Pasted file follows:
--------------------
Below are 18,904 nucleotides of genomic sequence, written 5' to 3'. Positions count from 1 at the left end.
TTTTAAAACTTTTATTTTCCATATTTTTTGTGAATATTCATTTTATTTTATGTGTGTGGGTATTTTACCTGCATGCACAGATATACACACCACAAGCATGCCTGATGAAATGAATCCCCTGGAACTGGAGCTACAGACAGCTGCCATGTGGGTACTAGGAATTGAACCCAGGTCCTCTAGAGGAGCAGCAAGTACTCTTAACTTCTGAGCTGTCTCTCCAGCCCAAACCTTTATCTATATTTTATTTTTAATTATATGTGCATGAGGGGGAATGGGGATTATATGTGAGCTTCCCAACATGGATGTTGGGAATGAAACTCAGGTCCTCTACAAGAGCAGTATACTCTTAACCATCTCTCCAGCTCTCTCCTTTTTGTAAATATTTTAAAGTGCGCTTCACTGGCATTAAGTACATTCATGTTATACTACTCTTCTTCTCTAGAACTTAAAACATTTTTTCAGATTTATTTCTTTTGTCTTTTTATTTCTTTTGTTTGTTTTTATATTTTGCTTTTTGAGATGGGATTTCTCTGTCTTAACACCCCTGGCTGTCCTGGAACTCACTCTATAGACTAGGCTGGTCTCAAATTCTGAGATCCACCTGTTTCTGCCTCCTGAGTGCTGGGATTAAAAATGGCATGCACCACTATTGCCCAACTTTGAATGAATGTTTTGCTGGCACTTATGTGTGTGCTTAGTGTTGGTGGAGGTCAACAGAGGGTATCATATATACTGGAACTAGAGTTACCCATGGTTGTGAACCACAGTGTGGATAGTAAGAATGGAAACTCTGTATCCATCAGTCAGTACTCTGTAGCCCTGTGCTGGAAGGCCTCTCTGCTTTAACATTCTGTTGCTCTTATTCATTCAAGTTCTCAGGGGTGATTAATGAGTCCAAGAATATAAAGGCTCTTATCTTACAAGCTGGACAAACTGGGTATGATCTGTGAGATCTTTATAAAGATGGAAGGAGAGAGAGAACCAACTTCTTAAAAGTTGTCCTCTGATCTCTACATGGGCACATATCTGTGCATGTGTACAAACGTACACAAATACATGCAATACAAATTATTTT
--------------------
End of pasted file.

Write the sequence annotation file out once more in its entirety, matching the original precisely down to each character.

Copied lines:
Below are 18,904 nucleotides of genomic sequence, written 5' to 3'. Positions count from 1 at the left end.
TTTTAAAACTTTTATTTTCCATATTTTTTGTGAATATTCATTTTATTTTATGTGTGTGGGTATTTTACCTGCATGCACAGATATACACACCACAAGCATGCCTGATGAAATGAATCCCCTGGAACTGGAGCTACAGACAGCTGCCATGTGGGTACTAGGAATTGAACCCAGGTCCTCTAGAGGAGCAGCAAGTACTCTTAACTTCTGAGCTGTCTCTCCAGCCCAAACCTTTATCTATATTTTATTTTTAATTATATGTGCATGAGGGGGAATGGGGATTATATGTGAGCTTCCCAACATGGATGTTGGGAATGAAACTCAGGTCCTCTACAAGAGCAGTATACTCTTAACCATCTCTCCAGCTCTCTCCTTTTTGTAAATATTTTAAAGTGCGCTTCACTGGCATTAAGTACATTCATGTTATACTACTCTTCTTCTCTAGAACTTAAAACATTTTTTCAGATTTATTTCTTTTGTCTTTTTATTTCTTTTGTTTGTTTTTATATTTTGCTTTTTGAGATGGGATTTCTCTGTCTTAACACCCCTGGCTGTCCTGGAACTCACTCTATAGACTAGGCTGGTCTCAAATTCTGAGATCCACCTGTTTCTGCCTCCTGAGTGCTGGGATTAAAAATGGCATGCACCACTATTGCCCAACTTTGAATGAATGTTTTGCTGGCACTTATGTGTGTGCTTAGTGTTGGTGGAGGTCAACAGAGGGTATCATATATACTGGAACTAGAGTTACCCATGGTTGTGAACCACAGTGTGGATAGTAAGAATGGAAACTCTGTATCCATCAGTCAGTACTCTGTAGCCCTGTGCTGGAAGGCCTCTCTGCTTTAACATTCTGTTGCTCTTATTCATTCAAGTTCTCAGGGGTGATTAATGAGTCCAAGAATATAAAGGCTCTTATCTTACAAGCTGGACAAACTGGGTATGATCTGTGAGATCTTTATAAAGATGGAAGGAGAGAGAGAACCAACTTCTTAAAAGTTGTCCTCTGATCTCTACATGGGCACATATCTGTGCATGTGTACAAACGTACACAAATACATGCAATACAAATTATTTT